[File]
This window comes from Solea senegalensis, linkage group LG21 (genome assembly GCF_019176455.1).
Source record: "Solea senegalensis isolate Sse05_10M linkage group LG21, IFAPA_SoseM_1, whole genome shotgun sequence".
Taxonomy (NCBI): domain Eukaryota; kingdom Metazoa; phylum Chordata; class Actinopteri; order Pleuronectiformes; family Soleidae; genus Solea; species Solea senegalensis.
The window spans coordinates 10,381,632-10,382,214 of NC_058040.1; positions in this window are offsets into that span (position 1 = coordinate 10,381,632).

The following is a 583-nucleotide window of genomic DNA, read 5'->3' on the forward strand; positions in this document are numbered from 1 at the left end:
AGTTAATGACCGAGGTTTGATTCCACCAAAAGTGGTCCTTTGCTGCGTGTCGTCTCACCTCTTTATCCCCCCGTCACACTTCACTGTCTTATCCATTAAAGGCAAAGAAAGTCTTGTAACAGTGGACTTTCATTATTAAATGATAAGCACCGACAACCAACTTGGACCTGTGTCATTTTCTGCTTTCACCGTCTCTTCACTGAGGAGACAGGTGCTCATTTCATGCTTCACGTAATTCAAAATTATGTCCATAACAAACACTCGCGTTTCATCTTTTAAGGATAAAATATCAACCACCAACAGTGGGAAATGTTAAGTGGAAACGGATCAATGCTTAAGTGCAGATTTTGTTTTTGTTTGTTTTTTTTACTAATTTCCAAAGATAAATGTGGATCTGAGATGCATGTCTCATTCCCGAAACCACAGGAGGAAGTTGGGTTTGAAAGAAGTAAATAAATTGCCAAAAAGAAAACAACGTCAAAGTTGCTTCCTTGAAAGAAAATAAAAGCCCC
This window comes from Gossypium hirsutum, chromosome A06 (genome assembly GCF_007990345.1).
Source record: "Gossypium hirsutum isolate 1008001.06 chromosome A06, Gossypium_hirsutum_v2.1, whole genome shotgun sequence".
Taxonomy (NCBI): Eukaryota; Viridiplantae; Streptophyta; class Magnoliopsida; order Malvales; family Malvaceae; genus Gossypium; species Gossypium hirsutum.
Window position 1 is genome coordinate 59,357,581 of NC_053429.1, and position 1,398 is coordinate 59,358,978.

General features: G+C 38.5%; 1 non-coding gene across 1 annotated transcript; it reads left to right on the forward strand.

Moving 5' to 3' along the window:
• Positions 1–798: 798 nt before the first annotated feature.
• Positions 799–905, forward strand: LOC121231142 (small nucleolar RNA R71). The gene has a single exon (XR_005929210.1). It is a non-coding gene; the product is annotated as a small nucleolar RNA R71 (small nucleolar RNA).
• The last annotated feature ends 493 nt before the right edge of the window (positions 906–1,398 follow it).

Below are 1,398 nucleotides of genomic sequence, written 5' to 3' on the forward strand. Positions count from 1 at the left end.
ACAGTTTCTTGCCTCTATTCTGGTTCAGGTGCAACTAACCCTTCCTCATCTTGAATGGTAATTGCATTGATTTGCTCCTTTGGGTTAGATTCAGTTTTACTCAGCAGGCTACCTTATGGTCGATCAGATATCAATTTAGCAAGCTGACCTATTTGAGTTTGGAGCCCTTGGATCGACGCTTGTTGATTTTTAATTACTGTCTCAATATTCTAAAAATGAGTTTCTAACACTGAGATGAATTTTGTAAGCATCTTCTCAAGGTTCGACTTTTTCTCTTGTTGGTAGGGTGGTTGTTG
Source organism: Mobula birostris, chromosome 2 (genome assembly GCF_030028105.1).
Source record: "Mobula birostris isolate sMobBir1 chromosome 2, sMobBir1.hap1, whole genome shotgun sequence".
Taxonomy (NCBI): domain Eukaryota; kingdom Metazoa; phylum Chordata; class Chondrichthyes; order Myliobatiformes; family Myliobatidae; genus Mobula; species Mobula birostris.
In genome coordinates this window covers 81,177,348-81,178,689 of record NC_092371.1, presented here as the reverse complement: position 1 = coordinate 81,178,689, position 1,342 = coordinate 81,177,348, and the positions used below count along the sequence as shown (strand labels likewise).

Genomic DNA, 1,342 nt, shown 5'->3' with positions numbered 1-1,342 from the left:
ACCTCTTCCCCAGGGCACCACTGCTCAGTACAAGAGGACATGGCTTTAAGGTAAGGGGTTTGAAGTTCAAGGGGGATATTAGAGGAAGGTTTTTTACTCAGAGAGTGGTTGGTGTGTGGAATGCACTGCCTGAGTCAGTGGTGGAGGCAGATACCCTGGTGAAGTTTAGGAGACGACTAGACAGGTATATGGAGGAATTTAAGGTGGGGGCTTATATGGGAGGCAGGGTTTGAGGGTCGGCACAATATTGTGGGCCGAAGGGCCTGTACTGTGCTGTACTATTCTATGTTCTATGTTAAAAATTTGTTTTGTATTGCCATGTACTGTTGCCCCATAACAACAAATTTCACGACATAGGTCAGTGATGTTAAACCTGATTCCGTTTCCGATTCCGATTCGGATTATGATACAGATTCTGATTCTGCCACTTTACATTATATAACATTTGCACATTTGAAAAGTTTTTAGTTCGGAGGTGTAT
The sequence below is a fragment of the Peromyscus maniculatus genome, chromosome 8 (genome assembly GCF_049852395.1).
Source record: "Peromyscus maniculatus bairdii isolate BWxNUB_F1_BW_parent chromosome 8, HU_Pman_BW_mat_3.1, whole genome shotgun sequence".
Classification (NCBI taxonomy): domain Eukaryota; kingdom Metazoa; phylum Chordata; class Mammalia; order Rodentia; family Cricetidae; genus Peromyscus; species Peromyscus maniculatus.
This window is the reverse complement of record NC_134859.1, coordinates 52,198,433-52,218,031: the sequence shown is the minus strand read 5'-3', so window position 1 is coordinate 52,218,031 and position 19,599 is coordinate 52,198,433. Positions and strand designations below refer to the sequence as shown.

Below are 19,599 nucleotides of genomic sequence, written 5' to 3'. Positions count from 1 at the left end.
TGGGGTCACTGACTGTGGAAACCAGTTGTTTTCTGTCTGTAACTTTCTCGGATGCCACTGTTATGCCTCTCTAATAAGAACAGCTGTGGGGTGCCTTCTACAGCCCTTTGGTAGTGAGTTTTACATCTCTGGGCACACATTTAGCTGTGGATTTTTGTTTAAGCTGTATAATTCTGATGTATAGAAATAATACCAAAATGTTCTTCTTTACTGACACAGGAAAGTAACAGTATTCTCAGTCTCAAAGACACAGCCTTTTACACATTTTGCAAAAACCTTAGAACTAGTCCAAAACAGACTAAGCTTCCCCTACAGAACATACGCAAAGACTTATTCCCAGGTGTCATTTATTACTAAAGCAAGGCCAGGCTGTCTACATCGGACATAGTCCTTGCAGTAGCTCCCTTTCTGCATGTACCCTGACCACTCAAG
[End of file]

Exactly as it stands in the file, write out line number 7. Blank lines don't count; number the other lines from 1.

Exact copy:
This window comes from Gossypium hirsutum, chromosome A06 (genome assembly GCF_007990345.1).